CAVEAT 2: Solar Angle and Cloudcover Fractions. Given that only a solar-based system for the renewables is being considered, we may factor in the effects of incidence angle of the radiation and the average cloud cover. Here, we consider only stationary solar panels (not sun-tracking or single-axis tracking) systems.

For the daytime incidence angle effect I will use the factor of 2/3rds. Actual integration would result in a factor of pi in the denominator, but this will be close enough.

For the cloudcover fraction a fraction of 3/4ths will be used. This reflects the generally clear sky conditions in New Mexico. This appears reasonable given that the fraction of the day potentially illuminated for solar is 1/2, so combining the effects of daytime, times angle, times cloud cover, one obtains, 1/2 x 2/3 x 3/4 = 1/4, which closely matches the Capacity Factor reported for the Topaz Solar Farm of 0.2632.

CAVEAT 3: Distribution of Renewables Solution and Power Needs. To optimize the behavior of the solar power system, we will focus the use of the other power sources at “night.” So at 80% renewables, the solar is assumed to handle 100% of daytime needs, but only 60% of nighttime needs. However, because the majority of the power usage still comes at around 6 PM, the needed power usage is assumed to be evenly split between day and night.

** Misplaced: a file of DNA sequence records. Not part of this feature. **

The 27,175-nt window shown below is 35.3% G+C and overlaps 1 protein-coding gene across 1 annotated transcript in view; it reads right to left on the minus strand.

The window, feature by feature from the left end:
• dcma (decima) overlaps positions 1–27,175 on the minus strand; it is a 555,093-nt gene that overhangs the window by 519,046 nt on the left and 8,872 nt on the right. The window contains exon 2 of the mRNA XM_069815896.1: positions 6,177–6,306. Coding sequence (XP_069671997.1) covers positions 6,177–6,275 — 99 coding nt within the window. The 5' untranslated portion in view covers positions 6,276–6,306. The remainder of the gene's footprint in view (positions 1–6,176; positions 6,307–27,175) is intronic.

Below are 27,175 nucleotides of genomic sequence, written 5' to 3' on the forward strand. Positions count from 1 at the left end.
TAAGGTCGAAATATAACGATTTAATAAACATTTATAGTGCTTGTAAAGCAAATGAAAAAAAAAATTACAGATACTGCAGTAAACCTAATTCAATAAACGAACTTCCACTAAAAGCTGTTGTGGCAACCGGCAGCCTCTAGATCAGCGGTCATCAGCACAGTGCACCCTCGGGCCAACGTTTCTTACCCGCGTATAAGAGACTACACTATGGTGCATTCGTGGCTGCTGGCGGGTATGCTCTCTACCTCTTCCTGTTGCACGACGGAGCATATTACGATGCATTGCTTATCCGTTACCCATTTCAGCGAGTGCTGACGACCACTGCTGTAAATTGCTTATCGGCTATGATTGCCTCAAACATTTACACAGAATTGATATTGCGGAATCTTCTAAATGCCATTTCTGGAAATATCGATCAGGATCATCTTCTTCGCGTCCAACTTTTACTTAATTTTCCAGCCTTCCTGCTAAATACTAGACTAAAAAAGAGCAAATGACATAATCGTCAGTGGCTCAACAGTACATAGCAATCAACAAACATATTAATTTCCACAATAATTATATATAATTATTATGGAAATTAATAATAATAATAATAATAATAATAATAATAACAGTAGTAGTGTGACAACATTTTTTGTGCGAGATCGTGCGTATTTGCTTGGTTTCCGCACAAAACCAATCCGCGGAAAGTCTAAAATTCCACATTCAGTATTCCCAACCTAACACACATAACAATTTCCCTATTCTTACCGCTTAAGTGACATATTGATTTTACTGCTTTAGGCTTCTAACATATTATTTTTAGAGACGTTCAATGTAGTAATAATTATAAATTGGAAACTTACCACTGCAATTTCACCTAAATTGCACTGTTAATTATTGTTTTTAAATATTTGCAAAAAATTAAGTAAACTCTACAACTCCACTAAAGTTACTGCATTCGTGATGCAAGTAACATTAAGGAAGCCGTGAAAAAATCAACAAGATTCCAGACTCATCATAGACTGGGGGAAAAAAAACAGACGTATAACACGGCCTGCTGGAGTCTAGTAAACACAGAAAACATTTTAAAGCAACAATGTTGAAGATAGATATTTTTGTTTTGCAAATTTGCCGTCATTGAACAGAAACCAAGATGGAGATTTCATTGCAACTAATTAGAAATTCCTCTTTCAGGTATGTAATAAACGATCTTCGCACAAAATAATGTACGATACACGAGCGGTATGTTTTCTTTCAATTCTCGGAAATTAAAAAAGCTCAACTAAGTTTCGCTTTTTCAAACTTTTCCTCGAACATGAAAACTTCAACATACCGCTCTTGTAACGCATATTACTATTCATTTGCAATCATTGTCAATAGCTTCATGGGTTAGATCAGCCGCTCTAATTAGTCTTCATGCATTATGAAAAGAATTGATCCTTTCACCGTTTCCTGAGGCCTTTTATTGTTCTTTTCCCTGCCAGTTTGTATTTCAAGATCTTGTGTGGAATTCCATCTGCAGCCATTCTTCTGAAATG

For example consider this power plot from El Paso Electric:

This closely matches a similar power utilization curve from California:

Also, it should be recalled that in summer, it is often cloudier in the afternoons than in the mornings, so this further skews the available solar power to times when it is not needed.

CAVEAT 4: Battery Backup. At night, any renewables power will be assumed to be provided via battery backup supplied by the system. I will assume there is a loss factor in storing power onto and retrieving power from the batteries of a 50% loss factor. While I am sure rather many elaborate arrangements could potentially be divised, any such scheme will carry with it additional loss factors in terms of routing, line losses, transformers, etc. Any real system would require a lot of careful consideration (and design planning and expense) to get it right.